How much was EU funding part of the HS2 business case?

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33Hz

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Seems like many HS routes receive EU funding. How much of that was planned to be part of HS2?
 
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route:oxford

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I wouldn't worry about it, the economy will tank and there will be no need for HS2

It'll work the other way.

With Scotland remaining in Europe, there'll be bucket loads of European funding available to connect Edinburgh and Glasgow with the channel tunnel.
 

HSTEd

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Assuming Scotland stays in the EU and goes independent - which is not actually a forgone conclusion despite what Sturgeon may claim.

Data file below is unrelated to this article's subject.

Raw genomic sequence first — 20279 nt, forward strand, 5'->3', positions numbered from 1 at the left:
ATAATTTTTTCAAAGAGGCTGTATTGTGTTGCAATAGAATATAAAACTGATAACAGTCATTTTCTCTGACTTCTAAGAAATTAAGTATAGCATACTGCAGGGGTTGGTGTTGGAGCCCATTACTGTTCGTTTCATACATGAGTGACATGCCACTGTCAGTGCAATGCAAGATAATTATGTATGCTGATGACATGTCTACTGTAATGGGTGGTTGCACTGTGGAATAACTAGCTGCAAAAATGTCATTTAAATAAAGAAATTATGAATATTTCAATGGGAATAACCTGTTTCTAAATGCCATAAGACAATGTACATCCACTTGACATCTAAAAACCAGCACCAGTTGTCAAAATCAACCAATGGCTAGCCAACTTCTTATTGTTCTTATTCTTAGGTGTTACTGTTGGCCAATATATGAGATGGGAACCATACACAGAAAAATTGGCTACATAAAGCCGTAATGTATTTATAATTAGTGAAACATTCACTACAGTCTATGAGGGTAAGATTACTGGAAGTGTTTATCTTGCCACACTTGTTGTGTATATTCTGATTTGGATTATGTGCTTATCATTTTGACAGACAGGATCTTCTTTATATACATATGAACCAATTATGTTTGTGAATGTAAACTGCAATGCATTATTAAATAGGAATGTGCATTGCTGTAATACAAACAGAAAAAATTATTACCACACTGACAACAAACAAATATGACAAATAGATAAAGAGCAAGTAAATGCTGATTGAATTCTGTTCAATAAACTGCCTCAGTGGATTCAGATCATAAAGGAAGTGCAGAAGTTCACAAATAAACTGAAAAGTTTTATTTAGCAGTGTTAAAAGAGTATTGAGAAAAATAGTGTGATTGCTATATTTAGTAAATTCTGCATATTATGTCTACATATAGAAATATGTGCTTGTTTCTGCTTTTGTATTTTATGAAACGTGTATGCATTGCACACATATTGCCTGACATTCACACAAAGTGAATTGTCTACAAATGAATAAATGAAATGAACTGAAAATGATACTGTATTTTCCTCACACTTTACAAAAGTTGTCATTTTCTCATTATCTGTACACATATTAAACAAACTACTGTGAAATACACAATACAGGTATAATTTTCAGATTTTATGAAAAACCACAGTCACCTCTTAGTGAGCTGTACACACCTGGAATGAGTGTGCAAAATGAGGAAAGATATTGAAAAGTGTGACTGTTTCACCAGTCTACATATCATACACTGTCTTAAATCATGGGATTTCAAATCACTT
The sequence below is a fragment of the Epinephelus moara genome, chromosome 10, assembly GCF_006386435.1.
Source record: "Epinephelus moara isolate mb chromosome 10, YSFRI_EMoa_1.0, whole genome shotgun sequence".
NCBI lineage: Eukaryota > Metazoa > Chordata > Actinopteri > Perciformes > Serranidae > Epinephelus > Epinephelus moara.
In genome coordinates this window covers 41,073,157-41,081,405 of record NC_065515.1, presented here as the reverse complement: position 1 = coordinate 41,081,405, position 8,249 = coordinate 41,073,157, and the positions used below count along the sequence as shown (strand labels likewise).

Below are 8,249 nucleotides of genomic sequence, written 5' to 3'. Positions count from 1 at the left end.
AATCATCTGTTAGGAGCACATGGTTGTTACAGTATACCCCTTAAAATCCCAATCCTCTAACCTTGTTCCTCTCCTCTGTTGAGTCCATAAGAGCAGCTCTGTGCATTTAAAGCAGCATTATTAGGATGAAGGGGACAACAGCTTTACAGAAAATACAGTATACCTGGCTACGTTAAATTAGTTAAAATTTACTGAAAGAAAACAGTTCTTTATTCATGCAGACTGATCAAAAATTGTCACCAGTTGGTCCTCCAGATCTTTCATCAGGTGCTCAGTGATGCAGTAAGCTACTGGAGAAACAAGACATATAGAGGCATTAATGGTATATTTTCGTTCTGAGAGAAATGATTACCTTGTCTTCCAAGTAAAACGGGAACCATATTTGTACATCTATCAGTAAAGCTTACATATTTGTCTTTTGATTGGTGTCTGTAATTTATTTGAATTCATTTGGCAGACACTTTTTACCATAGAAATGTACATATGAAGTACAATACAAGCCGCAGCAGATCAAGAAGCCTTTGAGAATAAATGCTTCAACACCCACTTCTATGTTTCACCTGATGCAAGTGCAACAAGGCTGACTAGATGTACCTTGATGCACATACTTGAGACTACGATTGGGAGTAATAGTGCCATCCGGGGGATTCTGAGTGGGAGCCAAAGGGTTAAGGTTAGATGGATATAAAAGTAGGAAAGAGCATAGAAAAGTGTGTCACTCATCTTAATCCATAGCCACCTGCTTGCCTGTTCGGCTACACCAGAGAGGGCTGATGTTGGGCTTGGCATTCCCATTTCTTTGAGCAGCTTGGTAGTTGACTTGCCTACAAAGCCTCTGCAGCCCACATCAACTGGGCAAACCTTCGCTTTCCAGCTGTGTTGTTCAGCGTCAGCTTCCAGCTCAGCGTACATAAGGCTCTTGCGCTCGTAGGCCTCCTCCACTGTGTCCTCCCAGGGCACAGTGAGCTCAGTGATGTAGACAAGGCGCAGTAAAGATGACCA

And I think the EU has other economic issues beyond throwing money at a marginally useful lifeline to Scotland.
 

najaB

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Assuming Scotland stays in the EU and goes independent - which is not actually a forgone conclusion despite what Sturgeon may claim.
Scottish independence isn't a foregone conclusion but it is more likely than at any time in the last century.
 

edwin_m

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I wouldn't be so certain about that, HS2 will stimulate the economy and probably won't be axed.